After an experiment that turned flat, 2D images of Mars into an interactive 3D landscape, the manager of the Human Centered Design Group at NASA's Jet Propulsion Laboratory, Scott Davidoff, realized there was a better, more immersive way to interact with data. Experiencing data in 3D boosts the ability to quickly understand it, recognize patterns, and see correlations within the data.
NASA announced the virtual reality (VR), 3D data software in an article on their website this month.
Turning flat, 2D images from the Mars Curiosity rover into an experienceable, 3D virtual reality landscape was far from the end of Davidoff's VR journey. He reasoned that that same technology could enormously improve how people use data.
"When you look at a network diagram as a system in 3D, it turns out your perception does something different," the NASA article quotes Davidoff as saying. “We made a data world where an analyst could look at any science or engineering problem and see patterns and correlations more clearly than they can in a flat version.”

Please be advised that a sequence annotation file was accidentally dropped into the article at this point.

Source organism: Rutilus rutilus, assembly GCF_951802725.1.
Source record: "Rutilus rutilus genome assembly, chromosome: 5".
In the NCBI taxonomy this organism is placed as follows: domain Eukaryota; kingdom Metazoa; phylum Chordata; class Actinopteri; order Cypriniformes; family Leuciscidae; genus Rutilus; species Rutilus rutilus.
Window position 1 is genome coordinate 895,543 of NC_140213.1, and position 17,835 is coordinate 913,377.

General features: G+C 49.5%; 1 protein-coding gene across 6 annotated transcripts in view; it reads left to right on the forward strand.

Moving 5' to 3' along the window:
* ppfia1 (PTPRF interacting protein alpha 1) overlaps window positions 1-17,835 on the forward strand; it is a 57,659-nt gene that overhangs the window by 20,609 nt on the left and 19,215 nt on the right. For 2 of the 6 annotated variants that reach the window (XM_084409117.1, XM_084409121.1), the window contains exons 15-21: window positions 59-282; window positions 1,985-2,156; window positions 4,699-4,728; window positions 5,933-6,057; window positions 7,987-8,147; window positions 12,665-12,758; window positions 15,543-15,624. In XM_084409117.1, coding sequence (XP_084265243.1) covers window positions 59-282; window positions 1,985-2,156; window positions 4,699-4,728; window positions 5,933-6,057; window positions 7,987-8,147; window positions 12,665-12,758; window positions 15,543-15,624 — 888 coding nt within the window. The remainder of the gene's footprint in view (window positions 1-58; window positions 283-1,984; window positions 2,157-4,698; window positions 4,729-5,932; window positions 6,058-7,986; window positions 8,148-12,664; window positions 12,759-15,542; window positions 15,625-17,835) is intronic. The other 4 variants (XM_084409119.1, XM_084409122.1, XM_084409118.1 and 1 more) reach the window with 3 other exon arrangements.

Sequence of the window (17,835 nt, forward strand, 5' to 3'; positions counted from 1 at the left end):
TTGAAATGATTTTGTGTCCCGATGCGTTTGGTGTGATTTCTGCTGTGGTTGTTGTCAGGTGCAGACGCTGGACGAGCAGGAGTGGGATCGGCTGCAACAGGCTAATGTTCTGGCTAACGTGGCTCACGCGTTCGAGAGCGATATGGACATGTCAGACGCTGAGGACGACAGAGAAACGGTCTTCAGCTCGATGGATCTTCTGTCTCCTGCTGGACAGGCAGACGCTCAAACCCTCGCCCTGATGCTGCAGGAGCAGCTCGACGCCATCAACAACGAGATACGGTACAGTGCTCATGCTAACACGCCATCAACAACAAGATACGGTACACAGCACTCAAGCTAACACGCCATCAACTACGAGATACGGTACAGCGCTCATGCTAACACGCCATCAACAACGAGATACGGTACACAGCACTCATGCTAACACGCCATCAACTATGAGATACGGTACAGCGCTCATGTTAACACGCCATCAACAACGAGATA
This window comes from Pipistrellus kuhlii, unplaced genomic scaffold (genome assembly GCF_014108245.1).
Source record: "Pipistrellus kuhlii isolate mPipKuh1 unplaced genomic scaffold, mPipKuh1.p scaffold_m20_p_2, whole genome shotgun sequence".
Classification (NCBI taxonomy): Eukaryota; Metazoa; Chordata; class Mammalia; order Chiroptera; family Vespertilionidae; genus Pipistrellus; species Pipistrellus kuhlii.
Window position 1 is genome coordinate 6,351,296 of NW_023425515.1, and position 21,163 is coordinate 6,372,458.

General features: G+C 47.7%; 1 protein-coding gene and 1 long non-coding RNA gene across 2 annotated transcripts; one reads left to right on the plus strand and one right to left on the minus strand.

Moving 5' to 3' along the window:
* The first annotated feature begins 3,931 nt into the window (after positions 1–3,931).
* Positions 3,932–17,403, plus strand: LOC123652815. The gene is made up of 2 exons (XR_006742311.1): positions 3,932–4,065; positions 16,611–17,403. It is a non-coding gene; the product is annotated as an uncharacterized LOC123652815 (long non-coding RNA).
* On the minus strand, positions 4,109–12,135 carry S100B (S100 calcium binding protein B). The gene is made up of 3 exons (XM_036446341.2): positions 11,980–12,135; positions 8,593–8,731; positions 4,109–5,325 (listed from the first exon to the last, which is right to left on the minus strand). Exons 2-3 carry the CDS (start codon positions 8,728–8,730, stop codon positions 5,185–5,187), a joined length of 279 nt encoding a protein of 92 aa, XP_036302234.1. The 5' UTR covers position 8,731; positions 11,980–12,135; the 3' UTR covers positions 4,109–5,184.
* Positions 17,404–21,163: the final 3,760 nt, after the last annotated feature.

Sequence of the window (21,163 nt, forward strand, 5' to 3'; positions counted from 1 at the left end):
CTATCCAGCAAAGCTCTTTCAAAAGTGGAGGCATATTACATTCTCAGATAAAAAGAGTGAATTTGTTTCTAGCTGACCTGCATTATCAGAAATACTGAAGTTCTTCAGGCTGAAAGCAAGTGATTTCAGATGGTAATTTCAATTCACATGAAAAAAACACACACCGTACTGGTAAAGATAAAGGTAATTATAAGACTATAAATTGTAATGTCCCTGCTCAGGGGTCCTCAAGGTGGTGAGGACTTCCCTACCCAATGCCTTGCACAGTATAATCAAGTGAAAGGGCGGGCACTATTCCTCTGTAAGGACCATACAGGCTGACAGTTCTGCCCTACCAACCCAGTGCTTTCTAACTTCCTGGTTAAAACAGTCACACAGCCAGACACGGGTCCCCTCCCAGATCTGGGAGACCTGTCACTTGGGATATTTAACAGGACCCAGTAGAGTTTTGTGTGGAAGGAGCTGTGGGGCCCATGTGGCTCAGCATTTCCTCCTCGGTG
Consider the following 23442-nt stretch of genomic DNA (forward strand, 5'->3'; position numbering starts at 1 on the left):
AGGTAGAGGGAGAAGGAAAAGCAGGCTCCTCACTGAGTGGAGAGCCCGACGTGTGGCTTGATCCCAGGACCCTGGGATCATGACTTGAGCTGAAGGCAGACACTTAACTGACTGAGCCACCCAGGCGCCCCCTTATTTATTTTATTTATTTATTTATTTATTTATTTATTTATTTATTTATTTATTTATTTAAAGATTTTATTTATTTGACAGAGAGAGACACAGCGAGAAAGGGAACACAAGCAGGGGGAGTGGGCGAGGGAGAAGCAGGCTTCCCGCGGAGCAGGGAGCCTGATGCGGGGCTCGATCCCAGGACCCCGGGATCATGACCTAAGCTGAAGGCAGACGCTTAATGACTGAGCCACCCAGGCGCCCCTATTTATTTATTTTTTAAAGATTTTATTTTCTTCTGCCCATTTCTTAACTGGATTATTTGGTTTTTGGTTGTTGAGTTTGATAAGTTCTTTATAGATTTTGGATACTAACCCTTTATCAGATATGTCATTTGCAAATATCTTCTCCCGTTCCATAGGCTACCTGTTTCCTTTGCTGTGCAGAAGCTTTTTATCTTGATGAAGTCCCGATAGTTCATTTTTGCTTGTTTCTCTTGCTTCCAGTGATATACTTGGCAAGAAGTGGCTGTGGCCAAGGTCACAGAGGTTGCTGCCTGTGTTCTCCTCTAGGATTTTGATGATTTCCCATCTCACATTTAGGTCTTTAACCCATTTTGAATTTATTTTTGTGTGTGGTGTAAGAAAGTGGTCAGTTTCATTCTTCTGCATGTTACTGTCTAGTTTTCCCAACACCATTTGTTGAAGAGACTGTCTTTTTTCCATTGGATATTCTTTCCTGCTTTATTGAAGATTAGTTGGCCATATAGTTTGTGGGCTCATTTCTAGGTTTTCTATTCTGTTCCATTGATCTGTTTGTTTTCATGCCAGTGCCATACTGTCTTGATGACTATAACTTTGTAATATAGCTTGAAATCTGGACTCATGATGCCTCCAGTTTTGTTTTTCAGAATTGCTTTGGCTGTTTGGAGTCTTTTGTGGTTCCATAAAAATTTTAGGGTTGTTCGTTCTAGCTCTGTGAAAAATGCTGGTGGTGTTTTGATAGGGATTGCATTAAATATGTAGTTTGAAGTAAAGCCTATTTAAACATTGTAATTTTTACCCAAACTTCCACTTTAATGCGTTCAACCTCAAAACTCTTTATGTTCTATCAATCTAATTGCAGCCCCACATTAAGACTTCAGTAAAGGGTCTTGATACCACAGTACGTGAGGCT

Partnering with the California Institute of Technology's Ciro Donalek and George Djorgovski who were conducting similar research, Davidoff created a software that could render data points in a 3D environment. Suddenly, a piece of datum wasn't a mark on a screen. It became a thing that could be held, moved, and placed. It became possible to literally get a different perspective on one's data.
“You can start getting insights from your data right away because it's literally drag and drop,” Donalek told NASA.
Variety of uses for the software
Additionally, the software is designed to be able to be used on a desktop as well as on a VR system, allowing it to be used in more practical, everyday scenarios and can be used in any field that deals with large amounts of data. For instance, the article notes that it's most commonly used in "banking, retail, and medical research."
It goes on to explain that the software is just as at home examining trends in the stock market as it is analyzing data from the surface of another planet.